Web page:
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            • Please don’t get me wrong about the speculation about Loeb’s final resting place. I don’t question your or your relative’s knowledge of him being buried in the cemetery you mentioned. Mine is just mere speculation and gut-feeling. There is really nothing that would have prevented family members from saving some of his cremains to be scattered in any place they felt appropriate. I base this on my own personal experience from burying my own sister’s ashes (she died as an addict leaving me to pay for her final expenses…long story). The majority I buried at the separate headstones/graves of our mother and father in a cemetery. The remaining ashes I dumped down a sewer in anger. For all we know, Richard’s family COULD have saved some of his ashes to be scattered (or buried) anywhere in the world.

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      • I’m still digging, but my source emailed me with this response:

        I have learned that Trudi died in 1987. But otherwise I couldn’t find out much information.

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        • Here is my response:

          Dear Bill:

          Well, that’s more than I was able to find! I know she had a sister, but of course, there’s no archives of Trudi’s correspondences. I’m fairly certain Nathan kept her private letters out of his own archives (letters he sent to Elmer Gertz).

          Besides reading the letter you mentioned that Trudi wrote shortly after Nathan’s death are:

          1) Did she really throw away the framed photo of Richard Loeb that Nate kept in their house (understandable if she did) and which photo? I’d love to know what photograph he kept displayed.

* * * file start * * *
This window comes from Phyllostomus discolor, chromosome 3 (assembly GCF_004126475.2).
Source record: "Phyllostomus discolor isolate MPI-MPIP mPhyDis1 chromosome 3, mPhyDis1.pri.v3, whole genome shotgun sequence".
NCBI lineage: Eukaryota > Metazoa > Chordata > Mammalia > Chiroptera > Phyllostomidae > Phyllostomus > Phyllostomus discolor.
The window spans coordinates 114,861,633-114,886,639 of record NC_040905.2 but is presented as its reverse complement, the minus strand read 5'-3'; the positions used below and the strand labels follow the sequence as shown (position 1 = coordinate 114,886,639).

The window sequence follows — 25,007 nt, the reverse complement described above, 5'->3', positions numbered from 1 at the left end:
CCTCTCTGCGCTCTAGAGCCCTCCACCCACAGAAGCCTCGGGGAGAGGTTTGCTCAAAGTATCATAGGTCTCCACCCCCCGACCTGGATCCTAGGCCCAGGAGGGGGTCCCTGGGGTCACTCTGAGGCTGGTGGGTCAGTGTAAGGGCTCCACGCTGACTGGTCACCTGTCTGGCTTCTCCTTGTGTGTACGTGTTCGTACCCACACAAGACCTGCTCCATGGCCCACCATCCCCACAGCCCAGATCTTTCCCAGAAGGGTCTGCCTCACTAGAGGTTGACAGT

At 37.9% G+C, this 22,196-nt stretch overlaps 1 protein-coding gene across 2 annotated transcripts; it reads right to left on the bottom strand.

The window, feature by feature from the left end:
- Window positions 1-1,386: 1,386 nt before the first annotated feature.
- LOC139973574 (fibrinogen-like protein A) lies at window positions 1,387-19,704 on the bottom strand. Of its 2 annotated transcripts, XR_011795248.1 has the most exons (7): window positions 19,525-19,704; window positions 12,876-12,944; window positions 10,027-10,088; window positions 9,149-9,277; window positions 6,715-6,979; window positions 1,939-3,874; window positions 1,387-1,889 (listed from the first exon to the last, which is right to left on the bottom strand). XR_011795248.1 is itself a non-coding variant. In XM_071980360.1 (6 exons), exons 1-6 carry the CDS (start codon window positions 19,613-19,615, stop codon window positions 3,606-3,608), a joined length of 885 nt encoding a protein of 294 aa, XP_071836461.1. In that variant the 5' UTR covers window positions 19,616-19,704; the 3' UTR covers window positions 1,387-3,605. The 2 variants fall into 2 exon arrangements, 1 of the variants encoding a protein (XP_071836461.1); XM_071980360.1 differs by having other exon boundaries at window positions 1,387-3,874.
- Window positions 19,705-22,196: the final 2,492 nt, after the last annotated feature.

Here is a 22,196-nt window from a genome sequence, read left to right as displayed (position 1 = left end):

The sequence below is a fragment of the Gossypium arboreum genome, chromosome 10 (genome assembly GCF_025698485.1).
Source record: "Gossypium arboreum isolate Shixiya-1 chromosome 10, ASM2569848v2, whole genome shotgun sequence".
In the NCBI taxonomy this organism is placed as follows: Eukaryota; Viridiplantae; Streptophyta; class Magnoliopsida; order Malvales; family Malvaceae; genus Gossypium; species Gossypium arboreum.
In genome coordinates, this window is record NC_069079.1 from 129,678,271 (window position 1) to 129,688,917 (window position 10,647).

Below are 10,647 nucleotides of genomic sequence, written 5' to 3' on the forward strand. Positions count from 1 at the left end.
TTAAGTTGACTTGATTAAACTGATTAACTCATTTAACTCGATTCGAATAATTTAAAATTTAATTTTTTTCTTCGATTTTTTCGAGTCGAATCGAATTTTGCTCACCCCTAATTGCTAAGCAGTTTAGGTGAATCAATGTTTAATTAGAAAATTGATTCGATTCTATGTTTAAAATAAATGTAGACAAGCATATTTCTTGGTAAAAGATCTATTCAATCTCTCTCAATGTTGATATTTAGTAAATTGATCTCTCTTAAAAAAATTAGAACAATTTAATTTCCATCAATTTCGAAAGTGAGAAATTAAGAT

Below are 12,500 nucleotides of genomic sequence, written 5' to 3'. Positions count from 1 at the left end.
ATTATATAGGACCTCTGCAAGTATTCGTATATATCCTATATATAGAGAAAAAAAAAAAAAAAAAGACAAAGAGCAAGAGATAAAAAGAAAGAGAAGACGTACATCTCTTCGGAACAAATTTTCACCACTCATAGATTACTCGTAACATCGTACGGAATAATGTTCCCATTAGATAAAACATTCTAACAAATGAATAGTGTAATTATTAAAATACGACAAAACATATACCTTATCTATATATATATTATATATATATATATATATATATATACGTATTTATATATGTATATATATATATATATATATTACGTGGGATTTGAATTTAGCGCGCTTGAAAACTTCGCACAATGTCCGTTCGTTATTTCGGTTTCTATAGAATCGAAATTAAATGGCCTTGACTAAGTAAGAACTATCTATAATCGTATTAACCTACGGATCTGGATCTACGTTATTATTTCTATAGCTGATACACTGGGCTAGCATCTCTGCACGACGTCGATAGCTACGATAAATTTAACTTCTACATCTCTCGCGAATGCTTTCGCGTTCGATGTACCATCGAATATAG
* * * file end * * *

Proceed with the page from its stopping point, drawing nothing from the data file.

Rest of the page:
2) I understand they kept many dogs. Which breed?

          3) This one will remain a mystery forever, no doubt: What became of the two people who received Nathan’s donated corneas and what became of his body when the scientific research was complete? I can assume he was cremated, but were his ashes scattered, buried, kept by Trudi or even sent to relatives in Chicago to bury him within the family plot at Rosehill?

          4) Did Trudi die in Puerto Rico? Did she remarry?

          5) What became of Nathan’s notes for the book he was hoping to write (“Grab for a Halo?”).

          I’m so sorry to pester you. I did manage to find out what became of Nathan’s beloved Kirtland Warbler display that he donated to Cranbrook Museum near me in Detroit. It saddened me to learn the display was dismantled and since lost to record-keepers. Sighhh.

          Warmest Regards,

          Laura

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          • I can answer some of these
            1) Yes age threw it away. It was a picture of Loeb in Charlevoix.

            2) Mostly mutts and one Boston terrier

            3) No idea, but again, I assume the medical school just disposed of his ashes as is customary

            4) She died in PR and did not remarry

            5) There are copies of the first few chapters of Halo in northwestern, the Chicago history museum and the brethren archives.

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            • I’ll have to specifically ask for those files (Halo). I’ve spent a total of 4-5 days (5 hours at a time) at Northwestern….poring over those priceless (to us) files. The library is so beautiful…..almost spooky.

              So much to take in. I haven’t even gone through the other files they told me were stored in another location on campus. Same building, but I’m a separate collection.